Over the history of the Oregon Biennial, the Portland Art Museum learned that it's impossible to please everyone. When the museum announced that it would eschew the ever-divisive Biennial for the Contemporary Northwest Art Awards, the prospect of a show that would whittle down its participants to five artists and expand its geographical reach to include Washington, Idaho, Montana, and Wyoming in addition to Oregon hardly seemed like the solution. Yes, it would provide visitors with a richer experience, allowing them to dig more deeply into the work of a handful of artists. But it would also shift the focus from homegrown talent. (In fact, only one of the five finalists, Marie Watt, is an Oregonian; the rest hail from Washington.)
Somehow, walking through the museum during opening weekend, these quibbles disappeared. The inaugural exhibition may have slighted Oregon (and local luminaries such as James Lavadour and Storm Tharp), but curator Jennifer Gately has brought together a group of artists whose work is fresh, exciting, and unfettered by loyalty to any single medium: Watt, Dan Attoe, Jeffry Mitchell, Cat Clifford, and Whiting Tennis, who received the Arlene Schnitzer Prize and attendant $10,000. More importantly, while the exhibition is undoubtedly preoccupied with issues of regional identity, it serves to show that the Northwest's best artists can capably compete with those in major art markets in the US and beyond.
Watt's monolithic "Forget-me-not: Blossom"—a raw pillar of basalt, barnacled with hand-stitched, woolen "blossoms"—stands as a gateway to the exhibition. A rustic monument to the Northwest's "wild" terrain and spirit, it is also, literally, Watt's memorial for Oregon soldiers who have died in Iraq. It leads to an enclosed circular chamber made of pieces of wool blankets called "Forget-me-not: Mothers and Sons." Populated by hundreds of cameo-style portraits of fallen soldiers (the sons) and historical forebears (the mothers), from Joan of Arc to theremin virtuoso Clara Rockmore, the installation builds on Watt's use of blankets both as family heirlooms and as a metaphor for the fabric of personal connectivity. In short, it's the best work of her career.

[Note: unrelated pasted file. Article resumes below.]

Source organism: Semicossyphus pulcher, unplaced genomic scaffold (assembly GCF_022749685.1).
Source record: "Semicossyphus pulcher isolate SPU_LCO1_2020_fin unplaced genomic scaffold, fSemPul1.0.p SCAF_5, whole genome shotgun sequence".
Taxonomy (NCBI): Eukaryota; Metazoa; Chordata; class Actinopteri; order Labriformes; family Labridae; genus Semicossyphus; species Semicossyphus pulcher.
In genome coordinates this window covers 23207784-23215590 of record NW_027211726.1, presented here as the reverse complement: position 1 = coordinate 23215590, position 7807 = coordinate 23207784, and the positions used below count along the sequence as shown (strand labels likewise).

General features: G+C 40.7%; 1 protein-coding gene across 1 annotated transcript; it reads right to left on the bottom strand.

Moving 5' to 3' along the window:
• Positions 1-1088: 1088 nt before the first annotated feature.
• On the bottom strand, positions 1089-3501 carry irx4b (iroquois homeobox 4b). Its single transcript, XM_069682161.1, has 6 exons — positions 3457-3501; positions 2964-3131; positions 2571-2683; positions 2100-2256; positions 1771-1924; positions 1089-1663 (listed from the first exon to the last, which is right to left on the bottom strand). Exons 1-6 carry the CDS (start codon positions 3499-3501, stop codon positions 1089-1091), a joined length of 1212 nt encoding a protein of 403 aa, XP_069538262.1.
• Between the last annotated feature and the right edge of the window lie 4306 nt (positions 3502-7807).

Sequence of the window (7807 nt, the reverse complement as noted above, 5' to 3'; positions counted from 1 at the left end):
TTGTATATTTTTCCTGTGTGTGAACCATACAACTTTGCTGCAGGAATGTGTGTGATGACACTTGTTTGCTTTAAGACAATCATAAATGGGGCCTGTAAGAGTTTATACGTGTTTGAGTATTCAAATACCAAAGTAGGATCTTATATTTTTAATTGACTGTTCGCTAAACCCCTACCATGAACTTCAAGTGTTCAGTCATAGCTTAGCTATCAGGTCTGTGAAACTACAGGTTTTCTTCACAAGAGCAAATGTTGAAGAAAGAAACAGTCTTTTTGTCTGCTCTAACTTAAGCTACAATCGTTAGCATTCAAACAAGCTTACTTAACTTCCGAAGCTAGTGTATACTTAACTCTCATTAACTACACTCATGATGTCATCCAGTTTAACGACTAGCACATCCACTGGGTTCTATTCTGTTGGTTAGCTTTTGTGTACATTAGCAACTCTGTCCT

Attoe's luminescent oil paintings split the difference between high-art historical reference and mass cultural flotsam like comic books, heavy metal album art, and a menacing Twin Peaks vibe. Many of his paintings are miniature dramas, tiny vignettes about foresters and drifters set against the Northwest's gray skies and Douglas firs. But Attoe's most ambitious canvases are flat-out jaw-dropping. "Accretion #38 (This has been coming...)" is a disorienting swirl of visual information. As a group of policemen conduct a midnight flashlight search of a forest floor, numerous panels superimposed on the scene reveal flashes of tangential plotlines. One senses that Attoe has handed viewers a complete narrative, but flattened its chronological arc in pictorial space.
Tennis' folk art-damaged paintings and sculptures narrowly focus on his interest in, as he described at a recent panel discussion, the liminal "belt between the urban and rural." As such, his sculptures—which are roughly human sized and made entirely of discarded wood and home improvement supplies—could either be functionless constructions or eerily sentient beings (implied by titles like "The White Nun" and "Boogeyman"). His enormous "Bitter Lake Compound," though, is the most compelling investigation of this phenomenon. Splicing collage and painting, Tennis recreates the rearview of an outbuilding, finding poetry in its textures, circumstantial geometry, and washed-out palette.
If the show stumbles, it's the works of Jeffry Mitchell and Cat Clifford that don't quite measure up. Both artists are strong conceptually, but, somehow, the objects themselves feel unfinished. Mitchell's largest work to date, "Sphinx," vaguely recreates the titular monument with wooden boxes and decorated canvas cloth. Approaching the sculpture's rear, Mitchell reveals the mystery of the Sphinx to be an elaborate display case of white ceramic bears and elephants (and several nods to queer subculture). It's a thoughtful and provocative piece, but remains aesthetically underwhelming. The work of Clifford, which ranges from pinhole camera photographs to videos of site-specific performances, is similarly stuffed with ideas. Most interestingly, Clifford uses projectors to insert her animations within groups of drawings, creating a jarring spatiotemporal tension between static and time-based art. Still, both Mitchell and Clifford make welcome additions to the show because they err on the side of the cerebral. Like Watt, Attoe, and Tennis, their work is driven by thought and an intense awareness of what it means to be alive now. Of course, that's a concern that isn't unique to the Northwest—and the show's all the better for it.